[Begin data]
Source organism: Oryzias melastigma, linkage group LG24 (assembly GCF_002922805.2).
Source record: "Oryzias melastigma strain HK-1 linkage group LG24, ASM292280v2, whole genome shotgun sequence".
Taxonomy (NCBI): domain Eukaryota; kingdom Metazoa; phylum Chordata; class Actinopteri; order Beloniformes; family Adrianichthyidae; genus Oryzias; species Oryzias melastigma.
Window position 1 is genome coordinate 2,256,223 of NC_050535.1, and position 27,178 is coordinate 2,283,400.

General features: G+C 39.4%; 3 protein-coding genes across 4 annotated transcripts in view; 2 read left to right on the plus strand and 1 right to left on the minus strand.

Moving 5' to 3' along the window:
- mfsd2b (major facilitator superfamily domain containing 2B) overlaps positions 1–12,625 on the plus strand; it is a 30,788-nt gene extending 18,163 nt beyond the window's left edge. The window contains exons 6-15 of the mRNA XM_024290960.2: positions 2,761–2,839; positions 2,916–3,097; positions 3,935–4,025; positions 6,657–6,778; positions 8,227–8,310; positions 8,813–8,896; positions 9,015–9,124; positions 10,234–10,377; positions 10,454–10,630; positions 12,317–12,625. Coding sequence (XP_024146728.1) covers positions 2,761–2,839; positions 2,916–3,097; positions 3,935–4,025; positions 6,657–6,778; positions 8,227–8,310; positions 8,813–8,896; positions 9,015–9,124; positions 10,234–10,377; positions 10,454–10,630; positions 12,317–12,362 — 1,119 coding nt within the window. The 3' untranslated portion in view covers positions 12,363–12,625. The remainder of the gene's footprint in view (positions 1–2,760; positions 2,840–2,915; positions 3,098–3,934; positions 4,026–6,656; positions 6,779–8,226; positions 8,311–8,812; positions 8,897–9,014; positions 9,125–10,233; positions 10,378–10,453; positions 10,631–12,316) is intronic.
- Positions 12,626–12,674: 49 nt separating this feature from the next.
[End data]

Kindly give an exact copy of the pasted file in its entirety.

Source organism: Oryzias melastigma, linkage group LG24 (assembly GCF_002922805.2).
Source record: "Oryzias melastigma strain HK-1 linkage group LG24, ASM292280v2, whole genome shotgun sequence".
Taxonomy (NCBI): domain Eukaryota; kingdom Metazoa; phylum Chordata; class Actinopteri; order Beloniformes; family Adrianichthyidae; genus Oryzias; species Oryzias melastigma.
Window position 1 is genome coordinate 2,256,223 of NC_050535.1, and position 27,178 is coordinate 2,283,400.

General features: G+C 39.4%; 3 protein-coding genes across 4 annotated transcripts in view; 2 read left to right on the plus strand and 1 right to left on the minus strand.

Moving 5' to 3' along the window:
- mfsd2b (major facilitator superfamily domain containing 2B) overlaps positions 1–12,625 on the plus strand; it is a 30,788-nt gene extending 18,163 nt beyond the window's left edge. The window contains exons 6-15 of the mRNA XM_024290960.2: positions 2,761–2,839; positions 2,916–3,097; positions 3,935–4,025; positions 6,657–6,778; positions 8,227–8,310; positions 8,813–8,896; positions 9,015–9,124; positions 10,234–10,377; positions 10,454–10,630; positions 12,317–12,625. Coding sequence (XP_024146728.1) covers positions 2,761–2,839; positions 2,916–3,097; positions 3,935–4,025; positions 6,657–6,778; positions 8,227–8,310; positions 8,813–8,896; positions 9,015–9,124; positions 10,234–10,377; positions 10,454–10,630; positions 12,317–12,362 — 1,119 coding nt within the window. The 3' untranslated portion in view covers positions 12,363–12,625. The remainder of the gene's footprint in view (positions 1–2,760; positions 2,840–2,915; positions 3,098–3,934; positions 4,026–6,656; positions 6,779–8,226; positions 8,311–8,812; positions 8,897–9,014; positions 9,125–10,233; positions 10,378–10,453; positions 10,631–12,316) is intronic.
- Positions 12,626–12,674: 49 nt separating this feature from the next.